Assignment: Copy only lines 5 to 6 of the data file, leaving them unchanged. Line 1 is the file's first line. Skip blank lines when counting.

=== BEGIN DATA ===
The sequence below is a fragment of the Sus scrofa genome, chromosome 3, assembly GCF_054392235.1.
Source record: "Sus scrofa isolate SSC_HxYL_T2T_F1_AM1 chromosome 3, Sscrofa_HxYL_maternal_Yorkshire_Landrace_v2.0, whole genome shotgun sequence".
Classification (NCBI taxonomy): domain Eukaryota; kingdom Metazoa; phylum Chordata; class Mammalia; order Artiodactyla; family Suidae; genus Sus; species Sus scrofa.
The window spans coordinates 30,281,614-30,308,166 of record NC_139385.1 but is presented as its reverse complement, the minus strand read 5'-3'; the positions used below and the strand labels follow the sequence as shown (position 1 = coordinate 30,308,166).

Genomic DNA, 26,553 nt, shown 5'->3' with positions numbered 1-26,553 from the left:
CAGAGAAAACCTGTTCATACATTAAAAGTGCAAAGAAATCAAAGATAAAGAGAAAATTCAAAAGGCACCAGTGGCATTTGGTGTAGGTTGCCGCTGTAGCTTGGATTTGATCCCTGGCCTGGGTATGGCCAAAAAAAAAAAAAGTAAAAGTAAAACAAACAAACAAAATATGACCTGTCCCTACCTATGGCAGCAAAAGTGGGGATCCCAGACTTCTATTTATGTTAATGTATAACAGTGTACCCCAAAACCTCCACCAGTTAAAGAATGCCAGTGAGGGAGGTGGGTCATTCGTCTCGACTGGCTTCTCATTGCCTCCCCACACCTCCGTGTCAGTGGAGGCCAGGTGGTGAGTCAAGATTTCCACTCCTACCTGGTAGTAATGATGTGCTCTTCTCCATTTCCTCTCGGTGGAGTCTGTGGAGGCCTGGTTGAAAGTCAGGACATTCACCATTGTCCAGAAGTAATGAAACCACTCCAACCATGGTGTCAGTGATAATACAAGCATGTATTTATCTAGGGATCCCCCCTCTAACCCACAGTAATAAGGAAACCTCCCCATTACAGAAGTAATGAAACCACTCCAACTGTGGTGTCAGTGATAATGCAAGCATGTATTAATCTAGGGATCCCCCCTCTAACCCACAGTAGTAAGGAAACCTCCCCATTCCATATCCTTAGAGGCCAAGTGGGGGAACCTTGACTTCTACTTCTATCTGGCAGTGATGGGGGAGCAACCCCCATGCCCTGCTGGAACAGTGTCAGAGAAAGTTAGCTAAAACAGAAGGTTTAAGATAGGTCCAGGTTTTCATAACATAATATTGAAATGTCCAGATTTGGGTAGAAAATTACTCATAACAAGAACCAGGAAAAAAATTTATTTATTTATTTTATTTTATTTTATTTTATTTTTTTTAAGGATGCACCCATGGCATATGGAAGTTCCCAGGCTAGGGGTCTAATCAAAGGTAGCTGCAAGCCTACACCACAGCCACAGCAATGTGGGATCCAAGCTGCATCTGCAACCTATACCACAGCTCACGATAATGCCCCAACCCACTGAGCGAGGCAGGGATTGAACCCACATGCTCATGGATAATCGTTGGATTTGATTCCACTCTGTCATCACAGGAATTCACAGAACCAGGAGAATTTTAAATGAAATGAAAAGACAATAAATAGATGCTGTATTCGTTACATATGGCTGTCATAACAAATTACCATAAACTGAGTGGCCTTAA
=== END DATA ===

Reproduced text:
Genomic DNA, 26,553 nt, shown 5'->3' with positions numbered 1-26,553 from the left:
CAGAGAAAACCTGTTCATACATTAAAAGTGCAAAGAAATCAAAGATAAAGAGAAAATTCAAAAGGCACCAGTGGCATTTGGTGTAGGTTGCCGCTGTAGCTTGGATTTGATCCCTGGCCTGGGTATGGCCAAAAAAAAAAAAAGTAAAAGTAAAACAAACAAACAAAATATGACCTGTCCCTACCTATGGCAGCAAAAGTGGGGATCCCAGACTTCTATTTATGTTAATGTATAACAGTGTACCCCAAAACCTCCACCAGTTAAAGAATGCCAGTGAGGGAGGTGGGTCATTCGTCTCGACTGGCTTCTCATTGCCTCCCCACACCTCCGTGTCAGTGGAGGCCAGGTGGTGAGTCAAGATTTCCACTCCTACCTGGTAGTAATGATGTGCTCTTCTCCATTTCCTCTCGGTGGAGTCTGTGGAGGCCTGGTTGAAAGTCAGGACATTCACCATTGTCCAGAAGTAATGAAACCACTCCAACCATGGTGTCAGTGATAATACAAGCATGTATTTATCTAGGGATCCCCCCTCTAACCCACAGTAATAAGGAAACCTCCCCATTACAGAAGTAATGAAACCACTCCAACTGTGGTGTCAGTGATAATGCAAGCATGTATTAATCTAGGGATCCCCCCTCTAACCCACAGTAGTAAGGAAACCTCCCCATTCCATATCCTTAGAGGCCAAGTGGGGGAACCTTGACTTCTACTTCTATCTGGCAGTGATGGGGGAGCAACCCCCATGCCCTGCTGGAACAGTGTCAGAGAAAGTTAGCTAAAACAGAAGGTTTAAGATAGGTCCAGGTTTTCATAACATAATATTGAAATGTCCAGATTTGGGTAGAAAATTACTCATAACAAGAACCAGGAAAAAAATTTATTTATTTATTTTATTTTATTTTATTTTATTTTTTTTAAGGATGCACCCATGGCATATGGAAGTTCCCAGGCTAGGGGTCTAATCAAAGGTAGCTGCAAGCCTACACCACAGCCACAGCAATGTGGGATCCAAGCTGCATCTGCAACCTATACCACAGCTCACGATAATGCCCCAACCCACTGAGCGAGGCAGGGATTGAACCCACATGCTCATGGATAATCGTTGGATTTGATTCCACTCTGTCATCACAGGAATTCACAGAACCAGGAGAATTTTAAATGAAATGAAAAGACAATAAATAGATGCTGTATTCGTTACATATGGCTGTCATAACAAATTACCATAAACTGAGTGGCCTTAA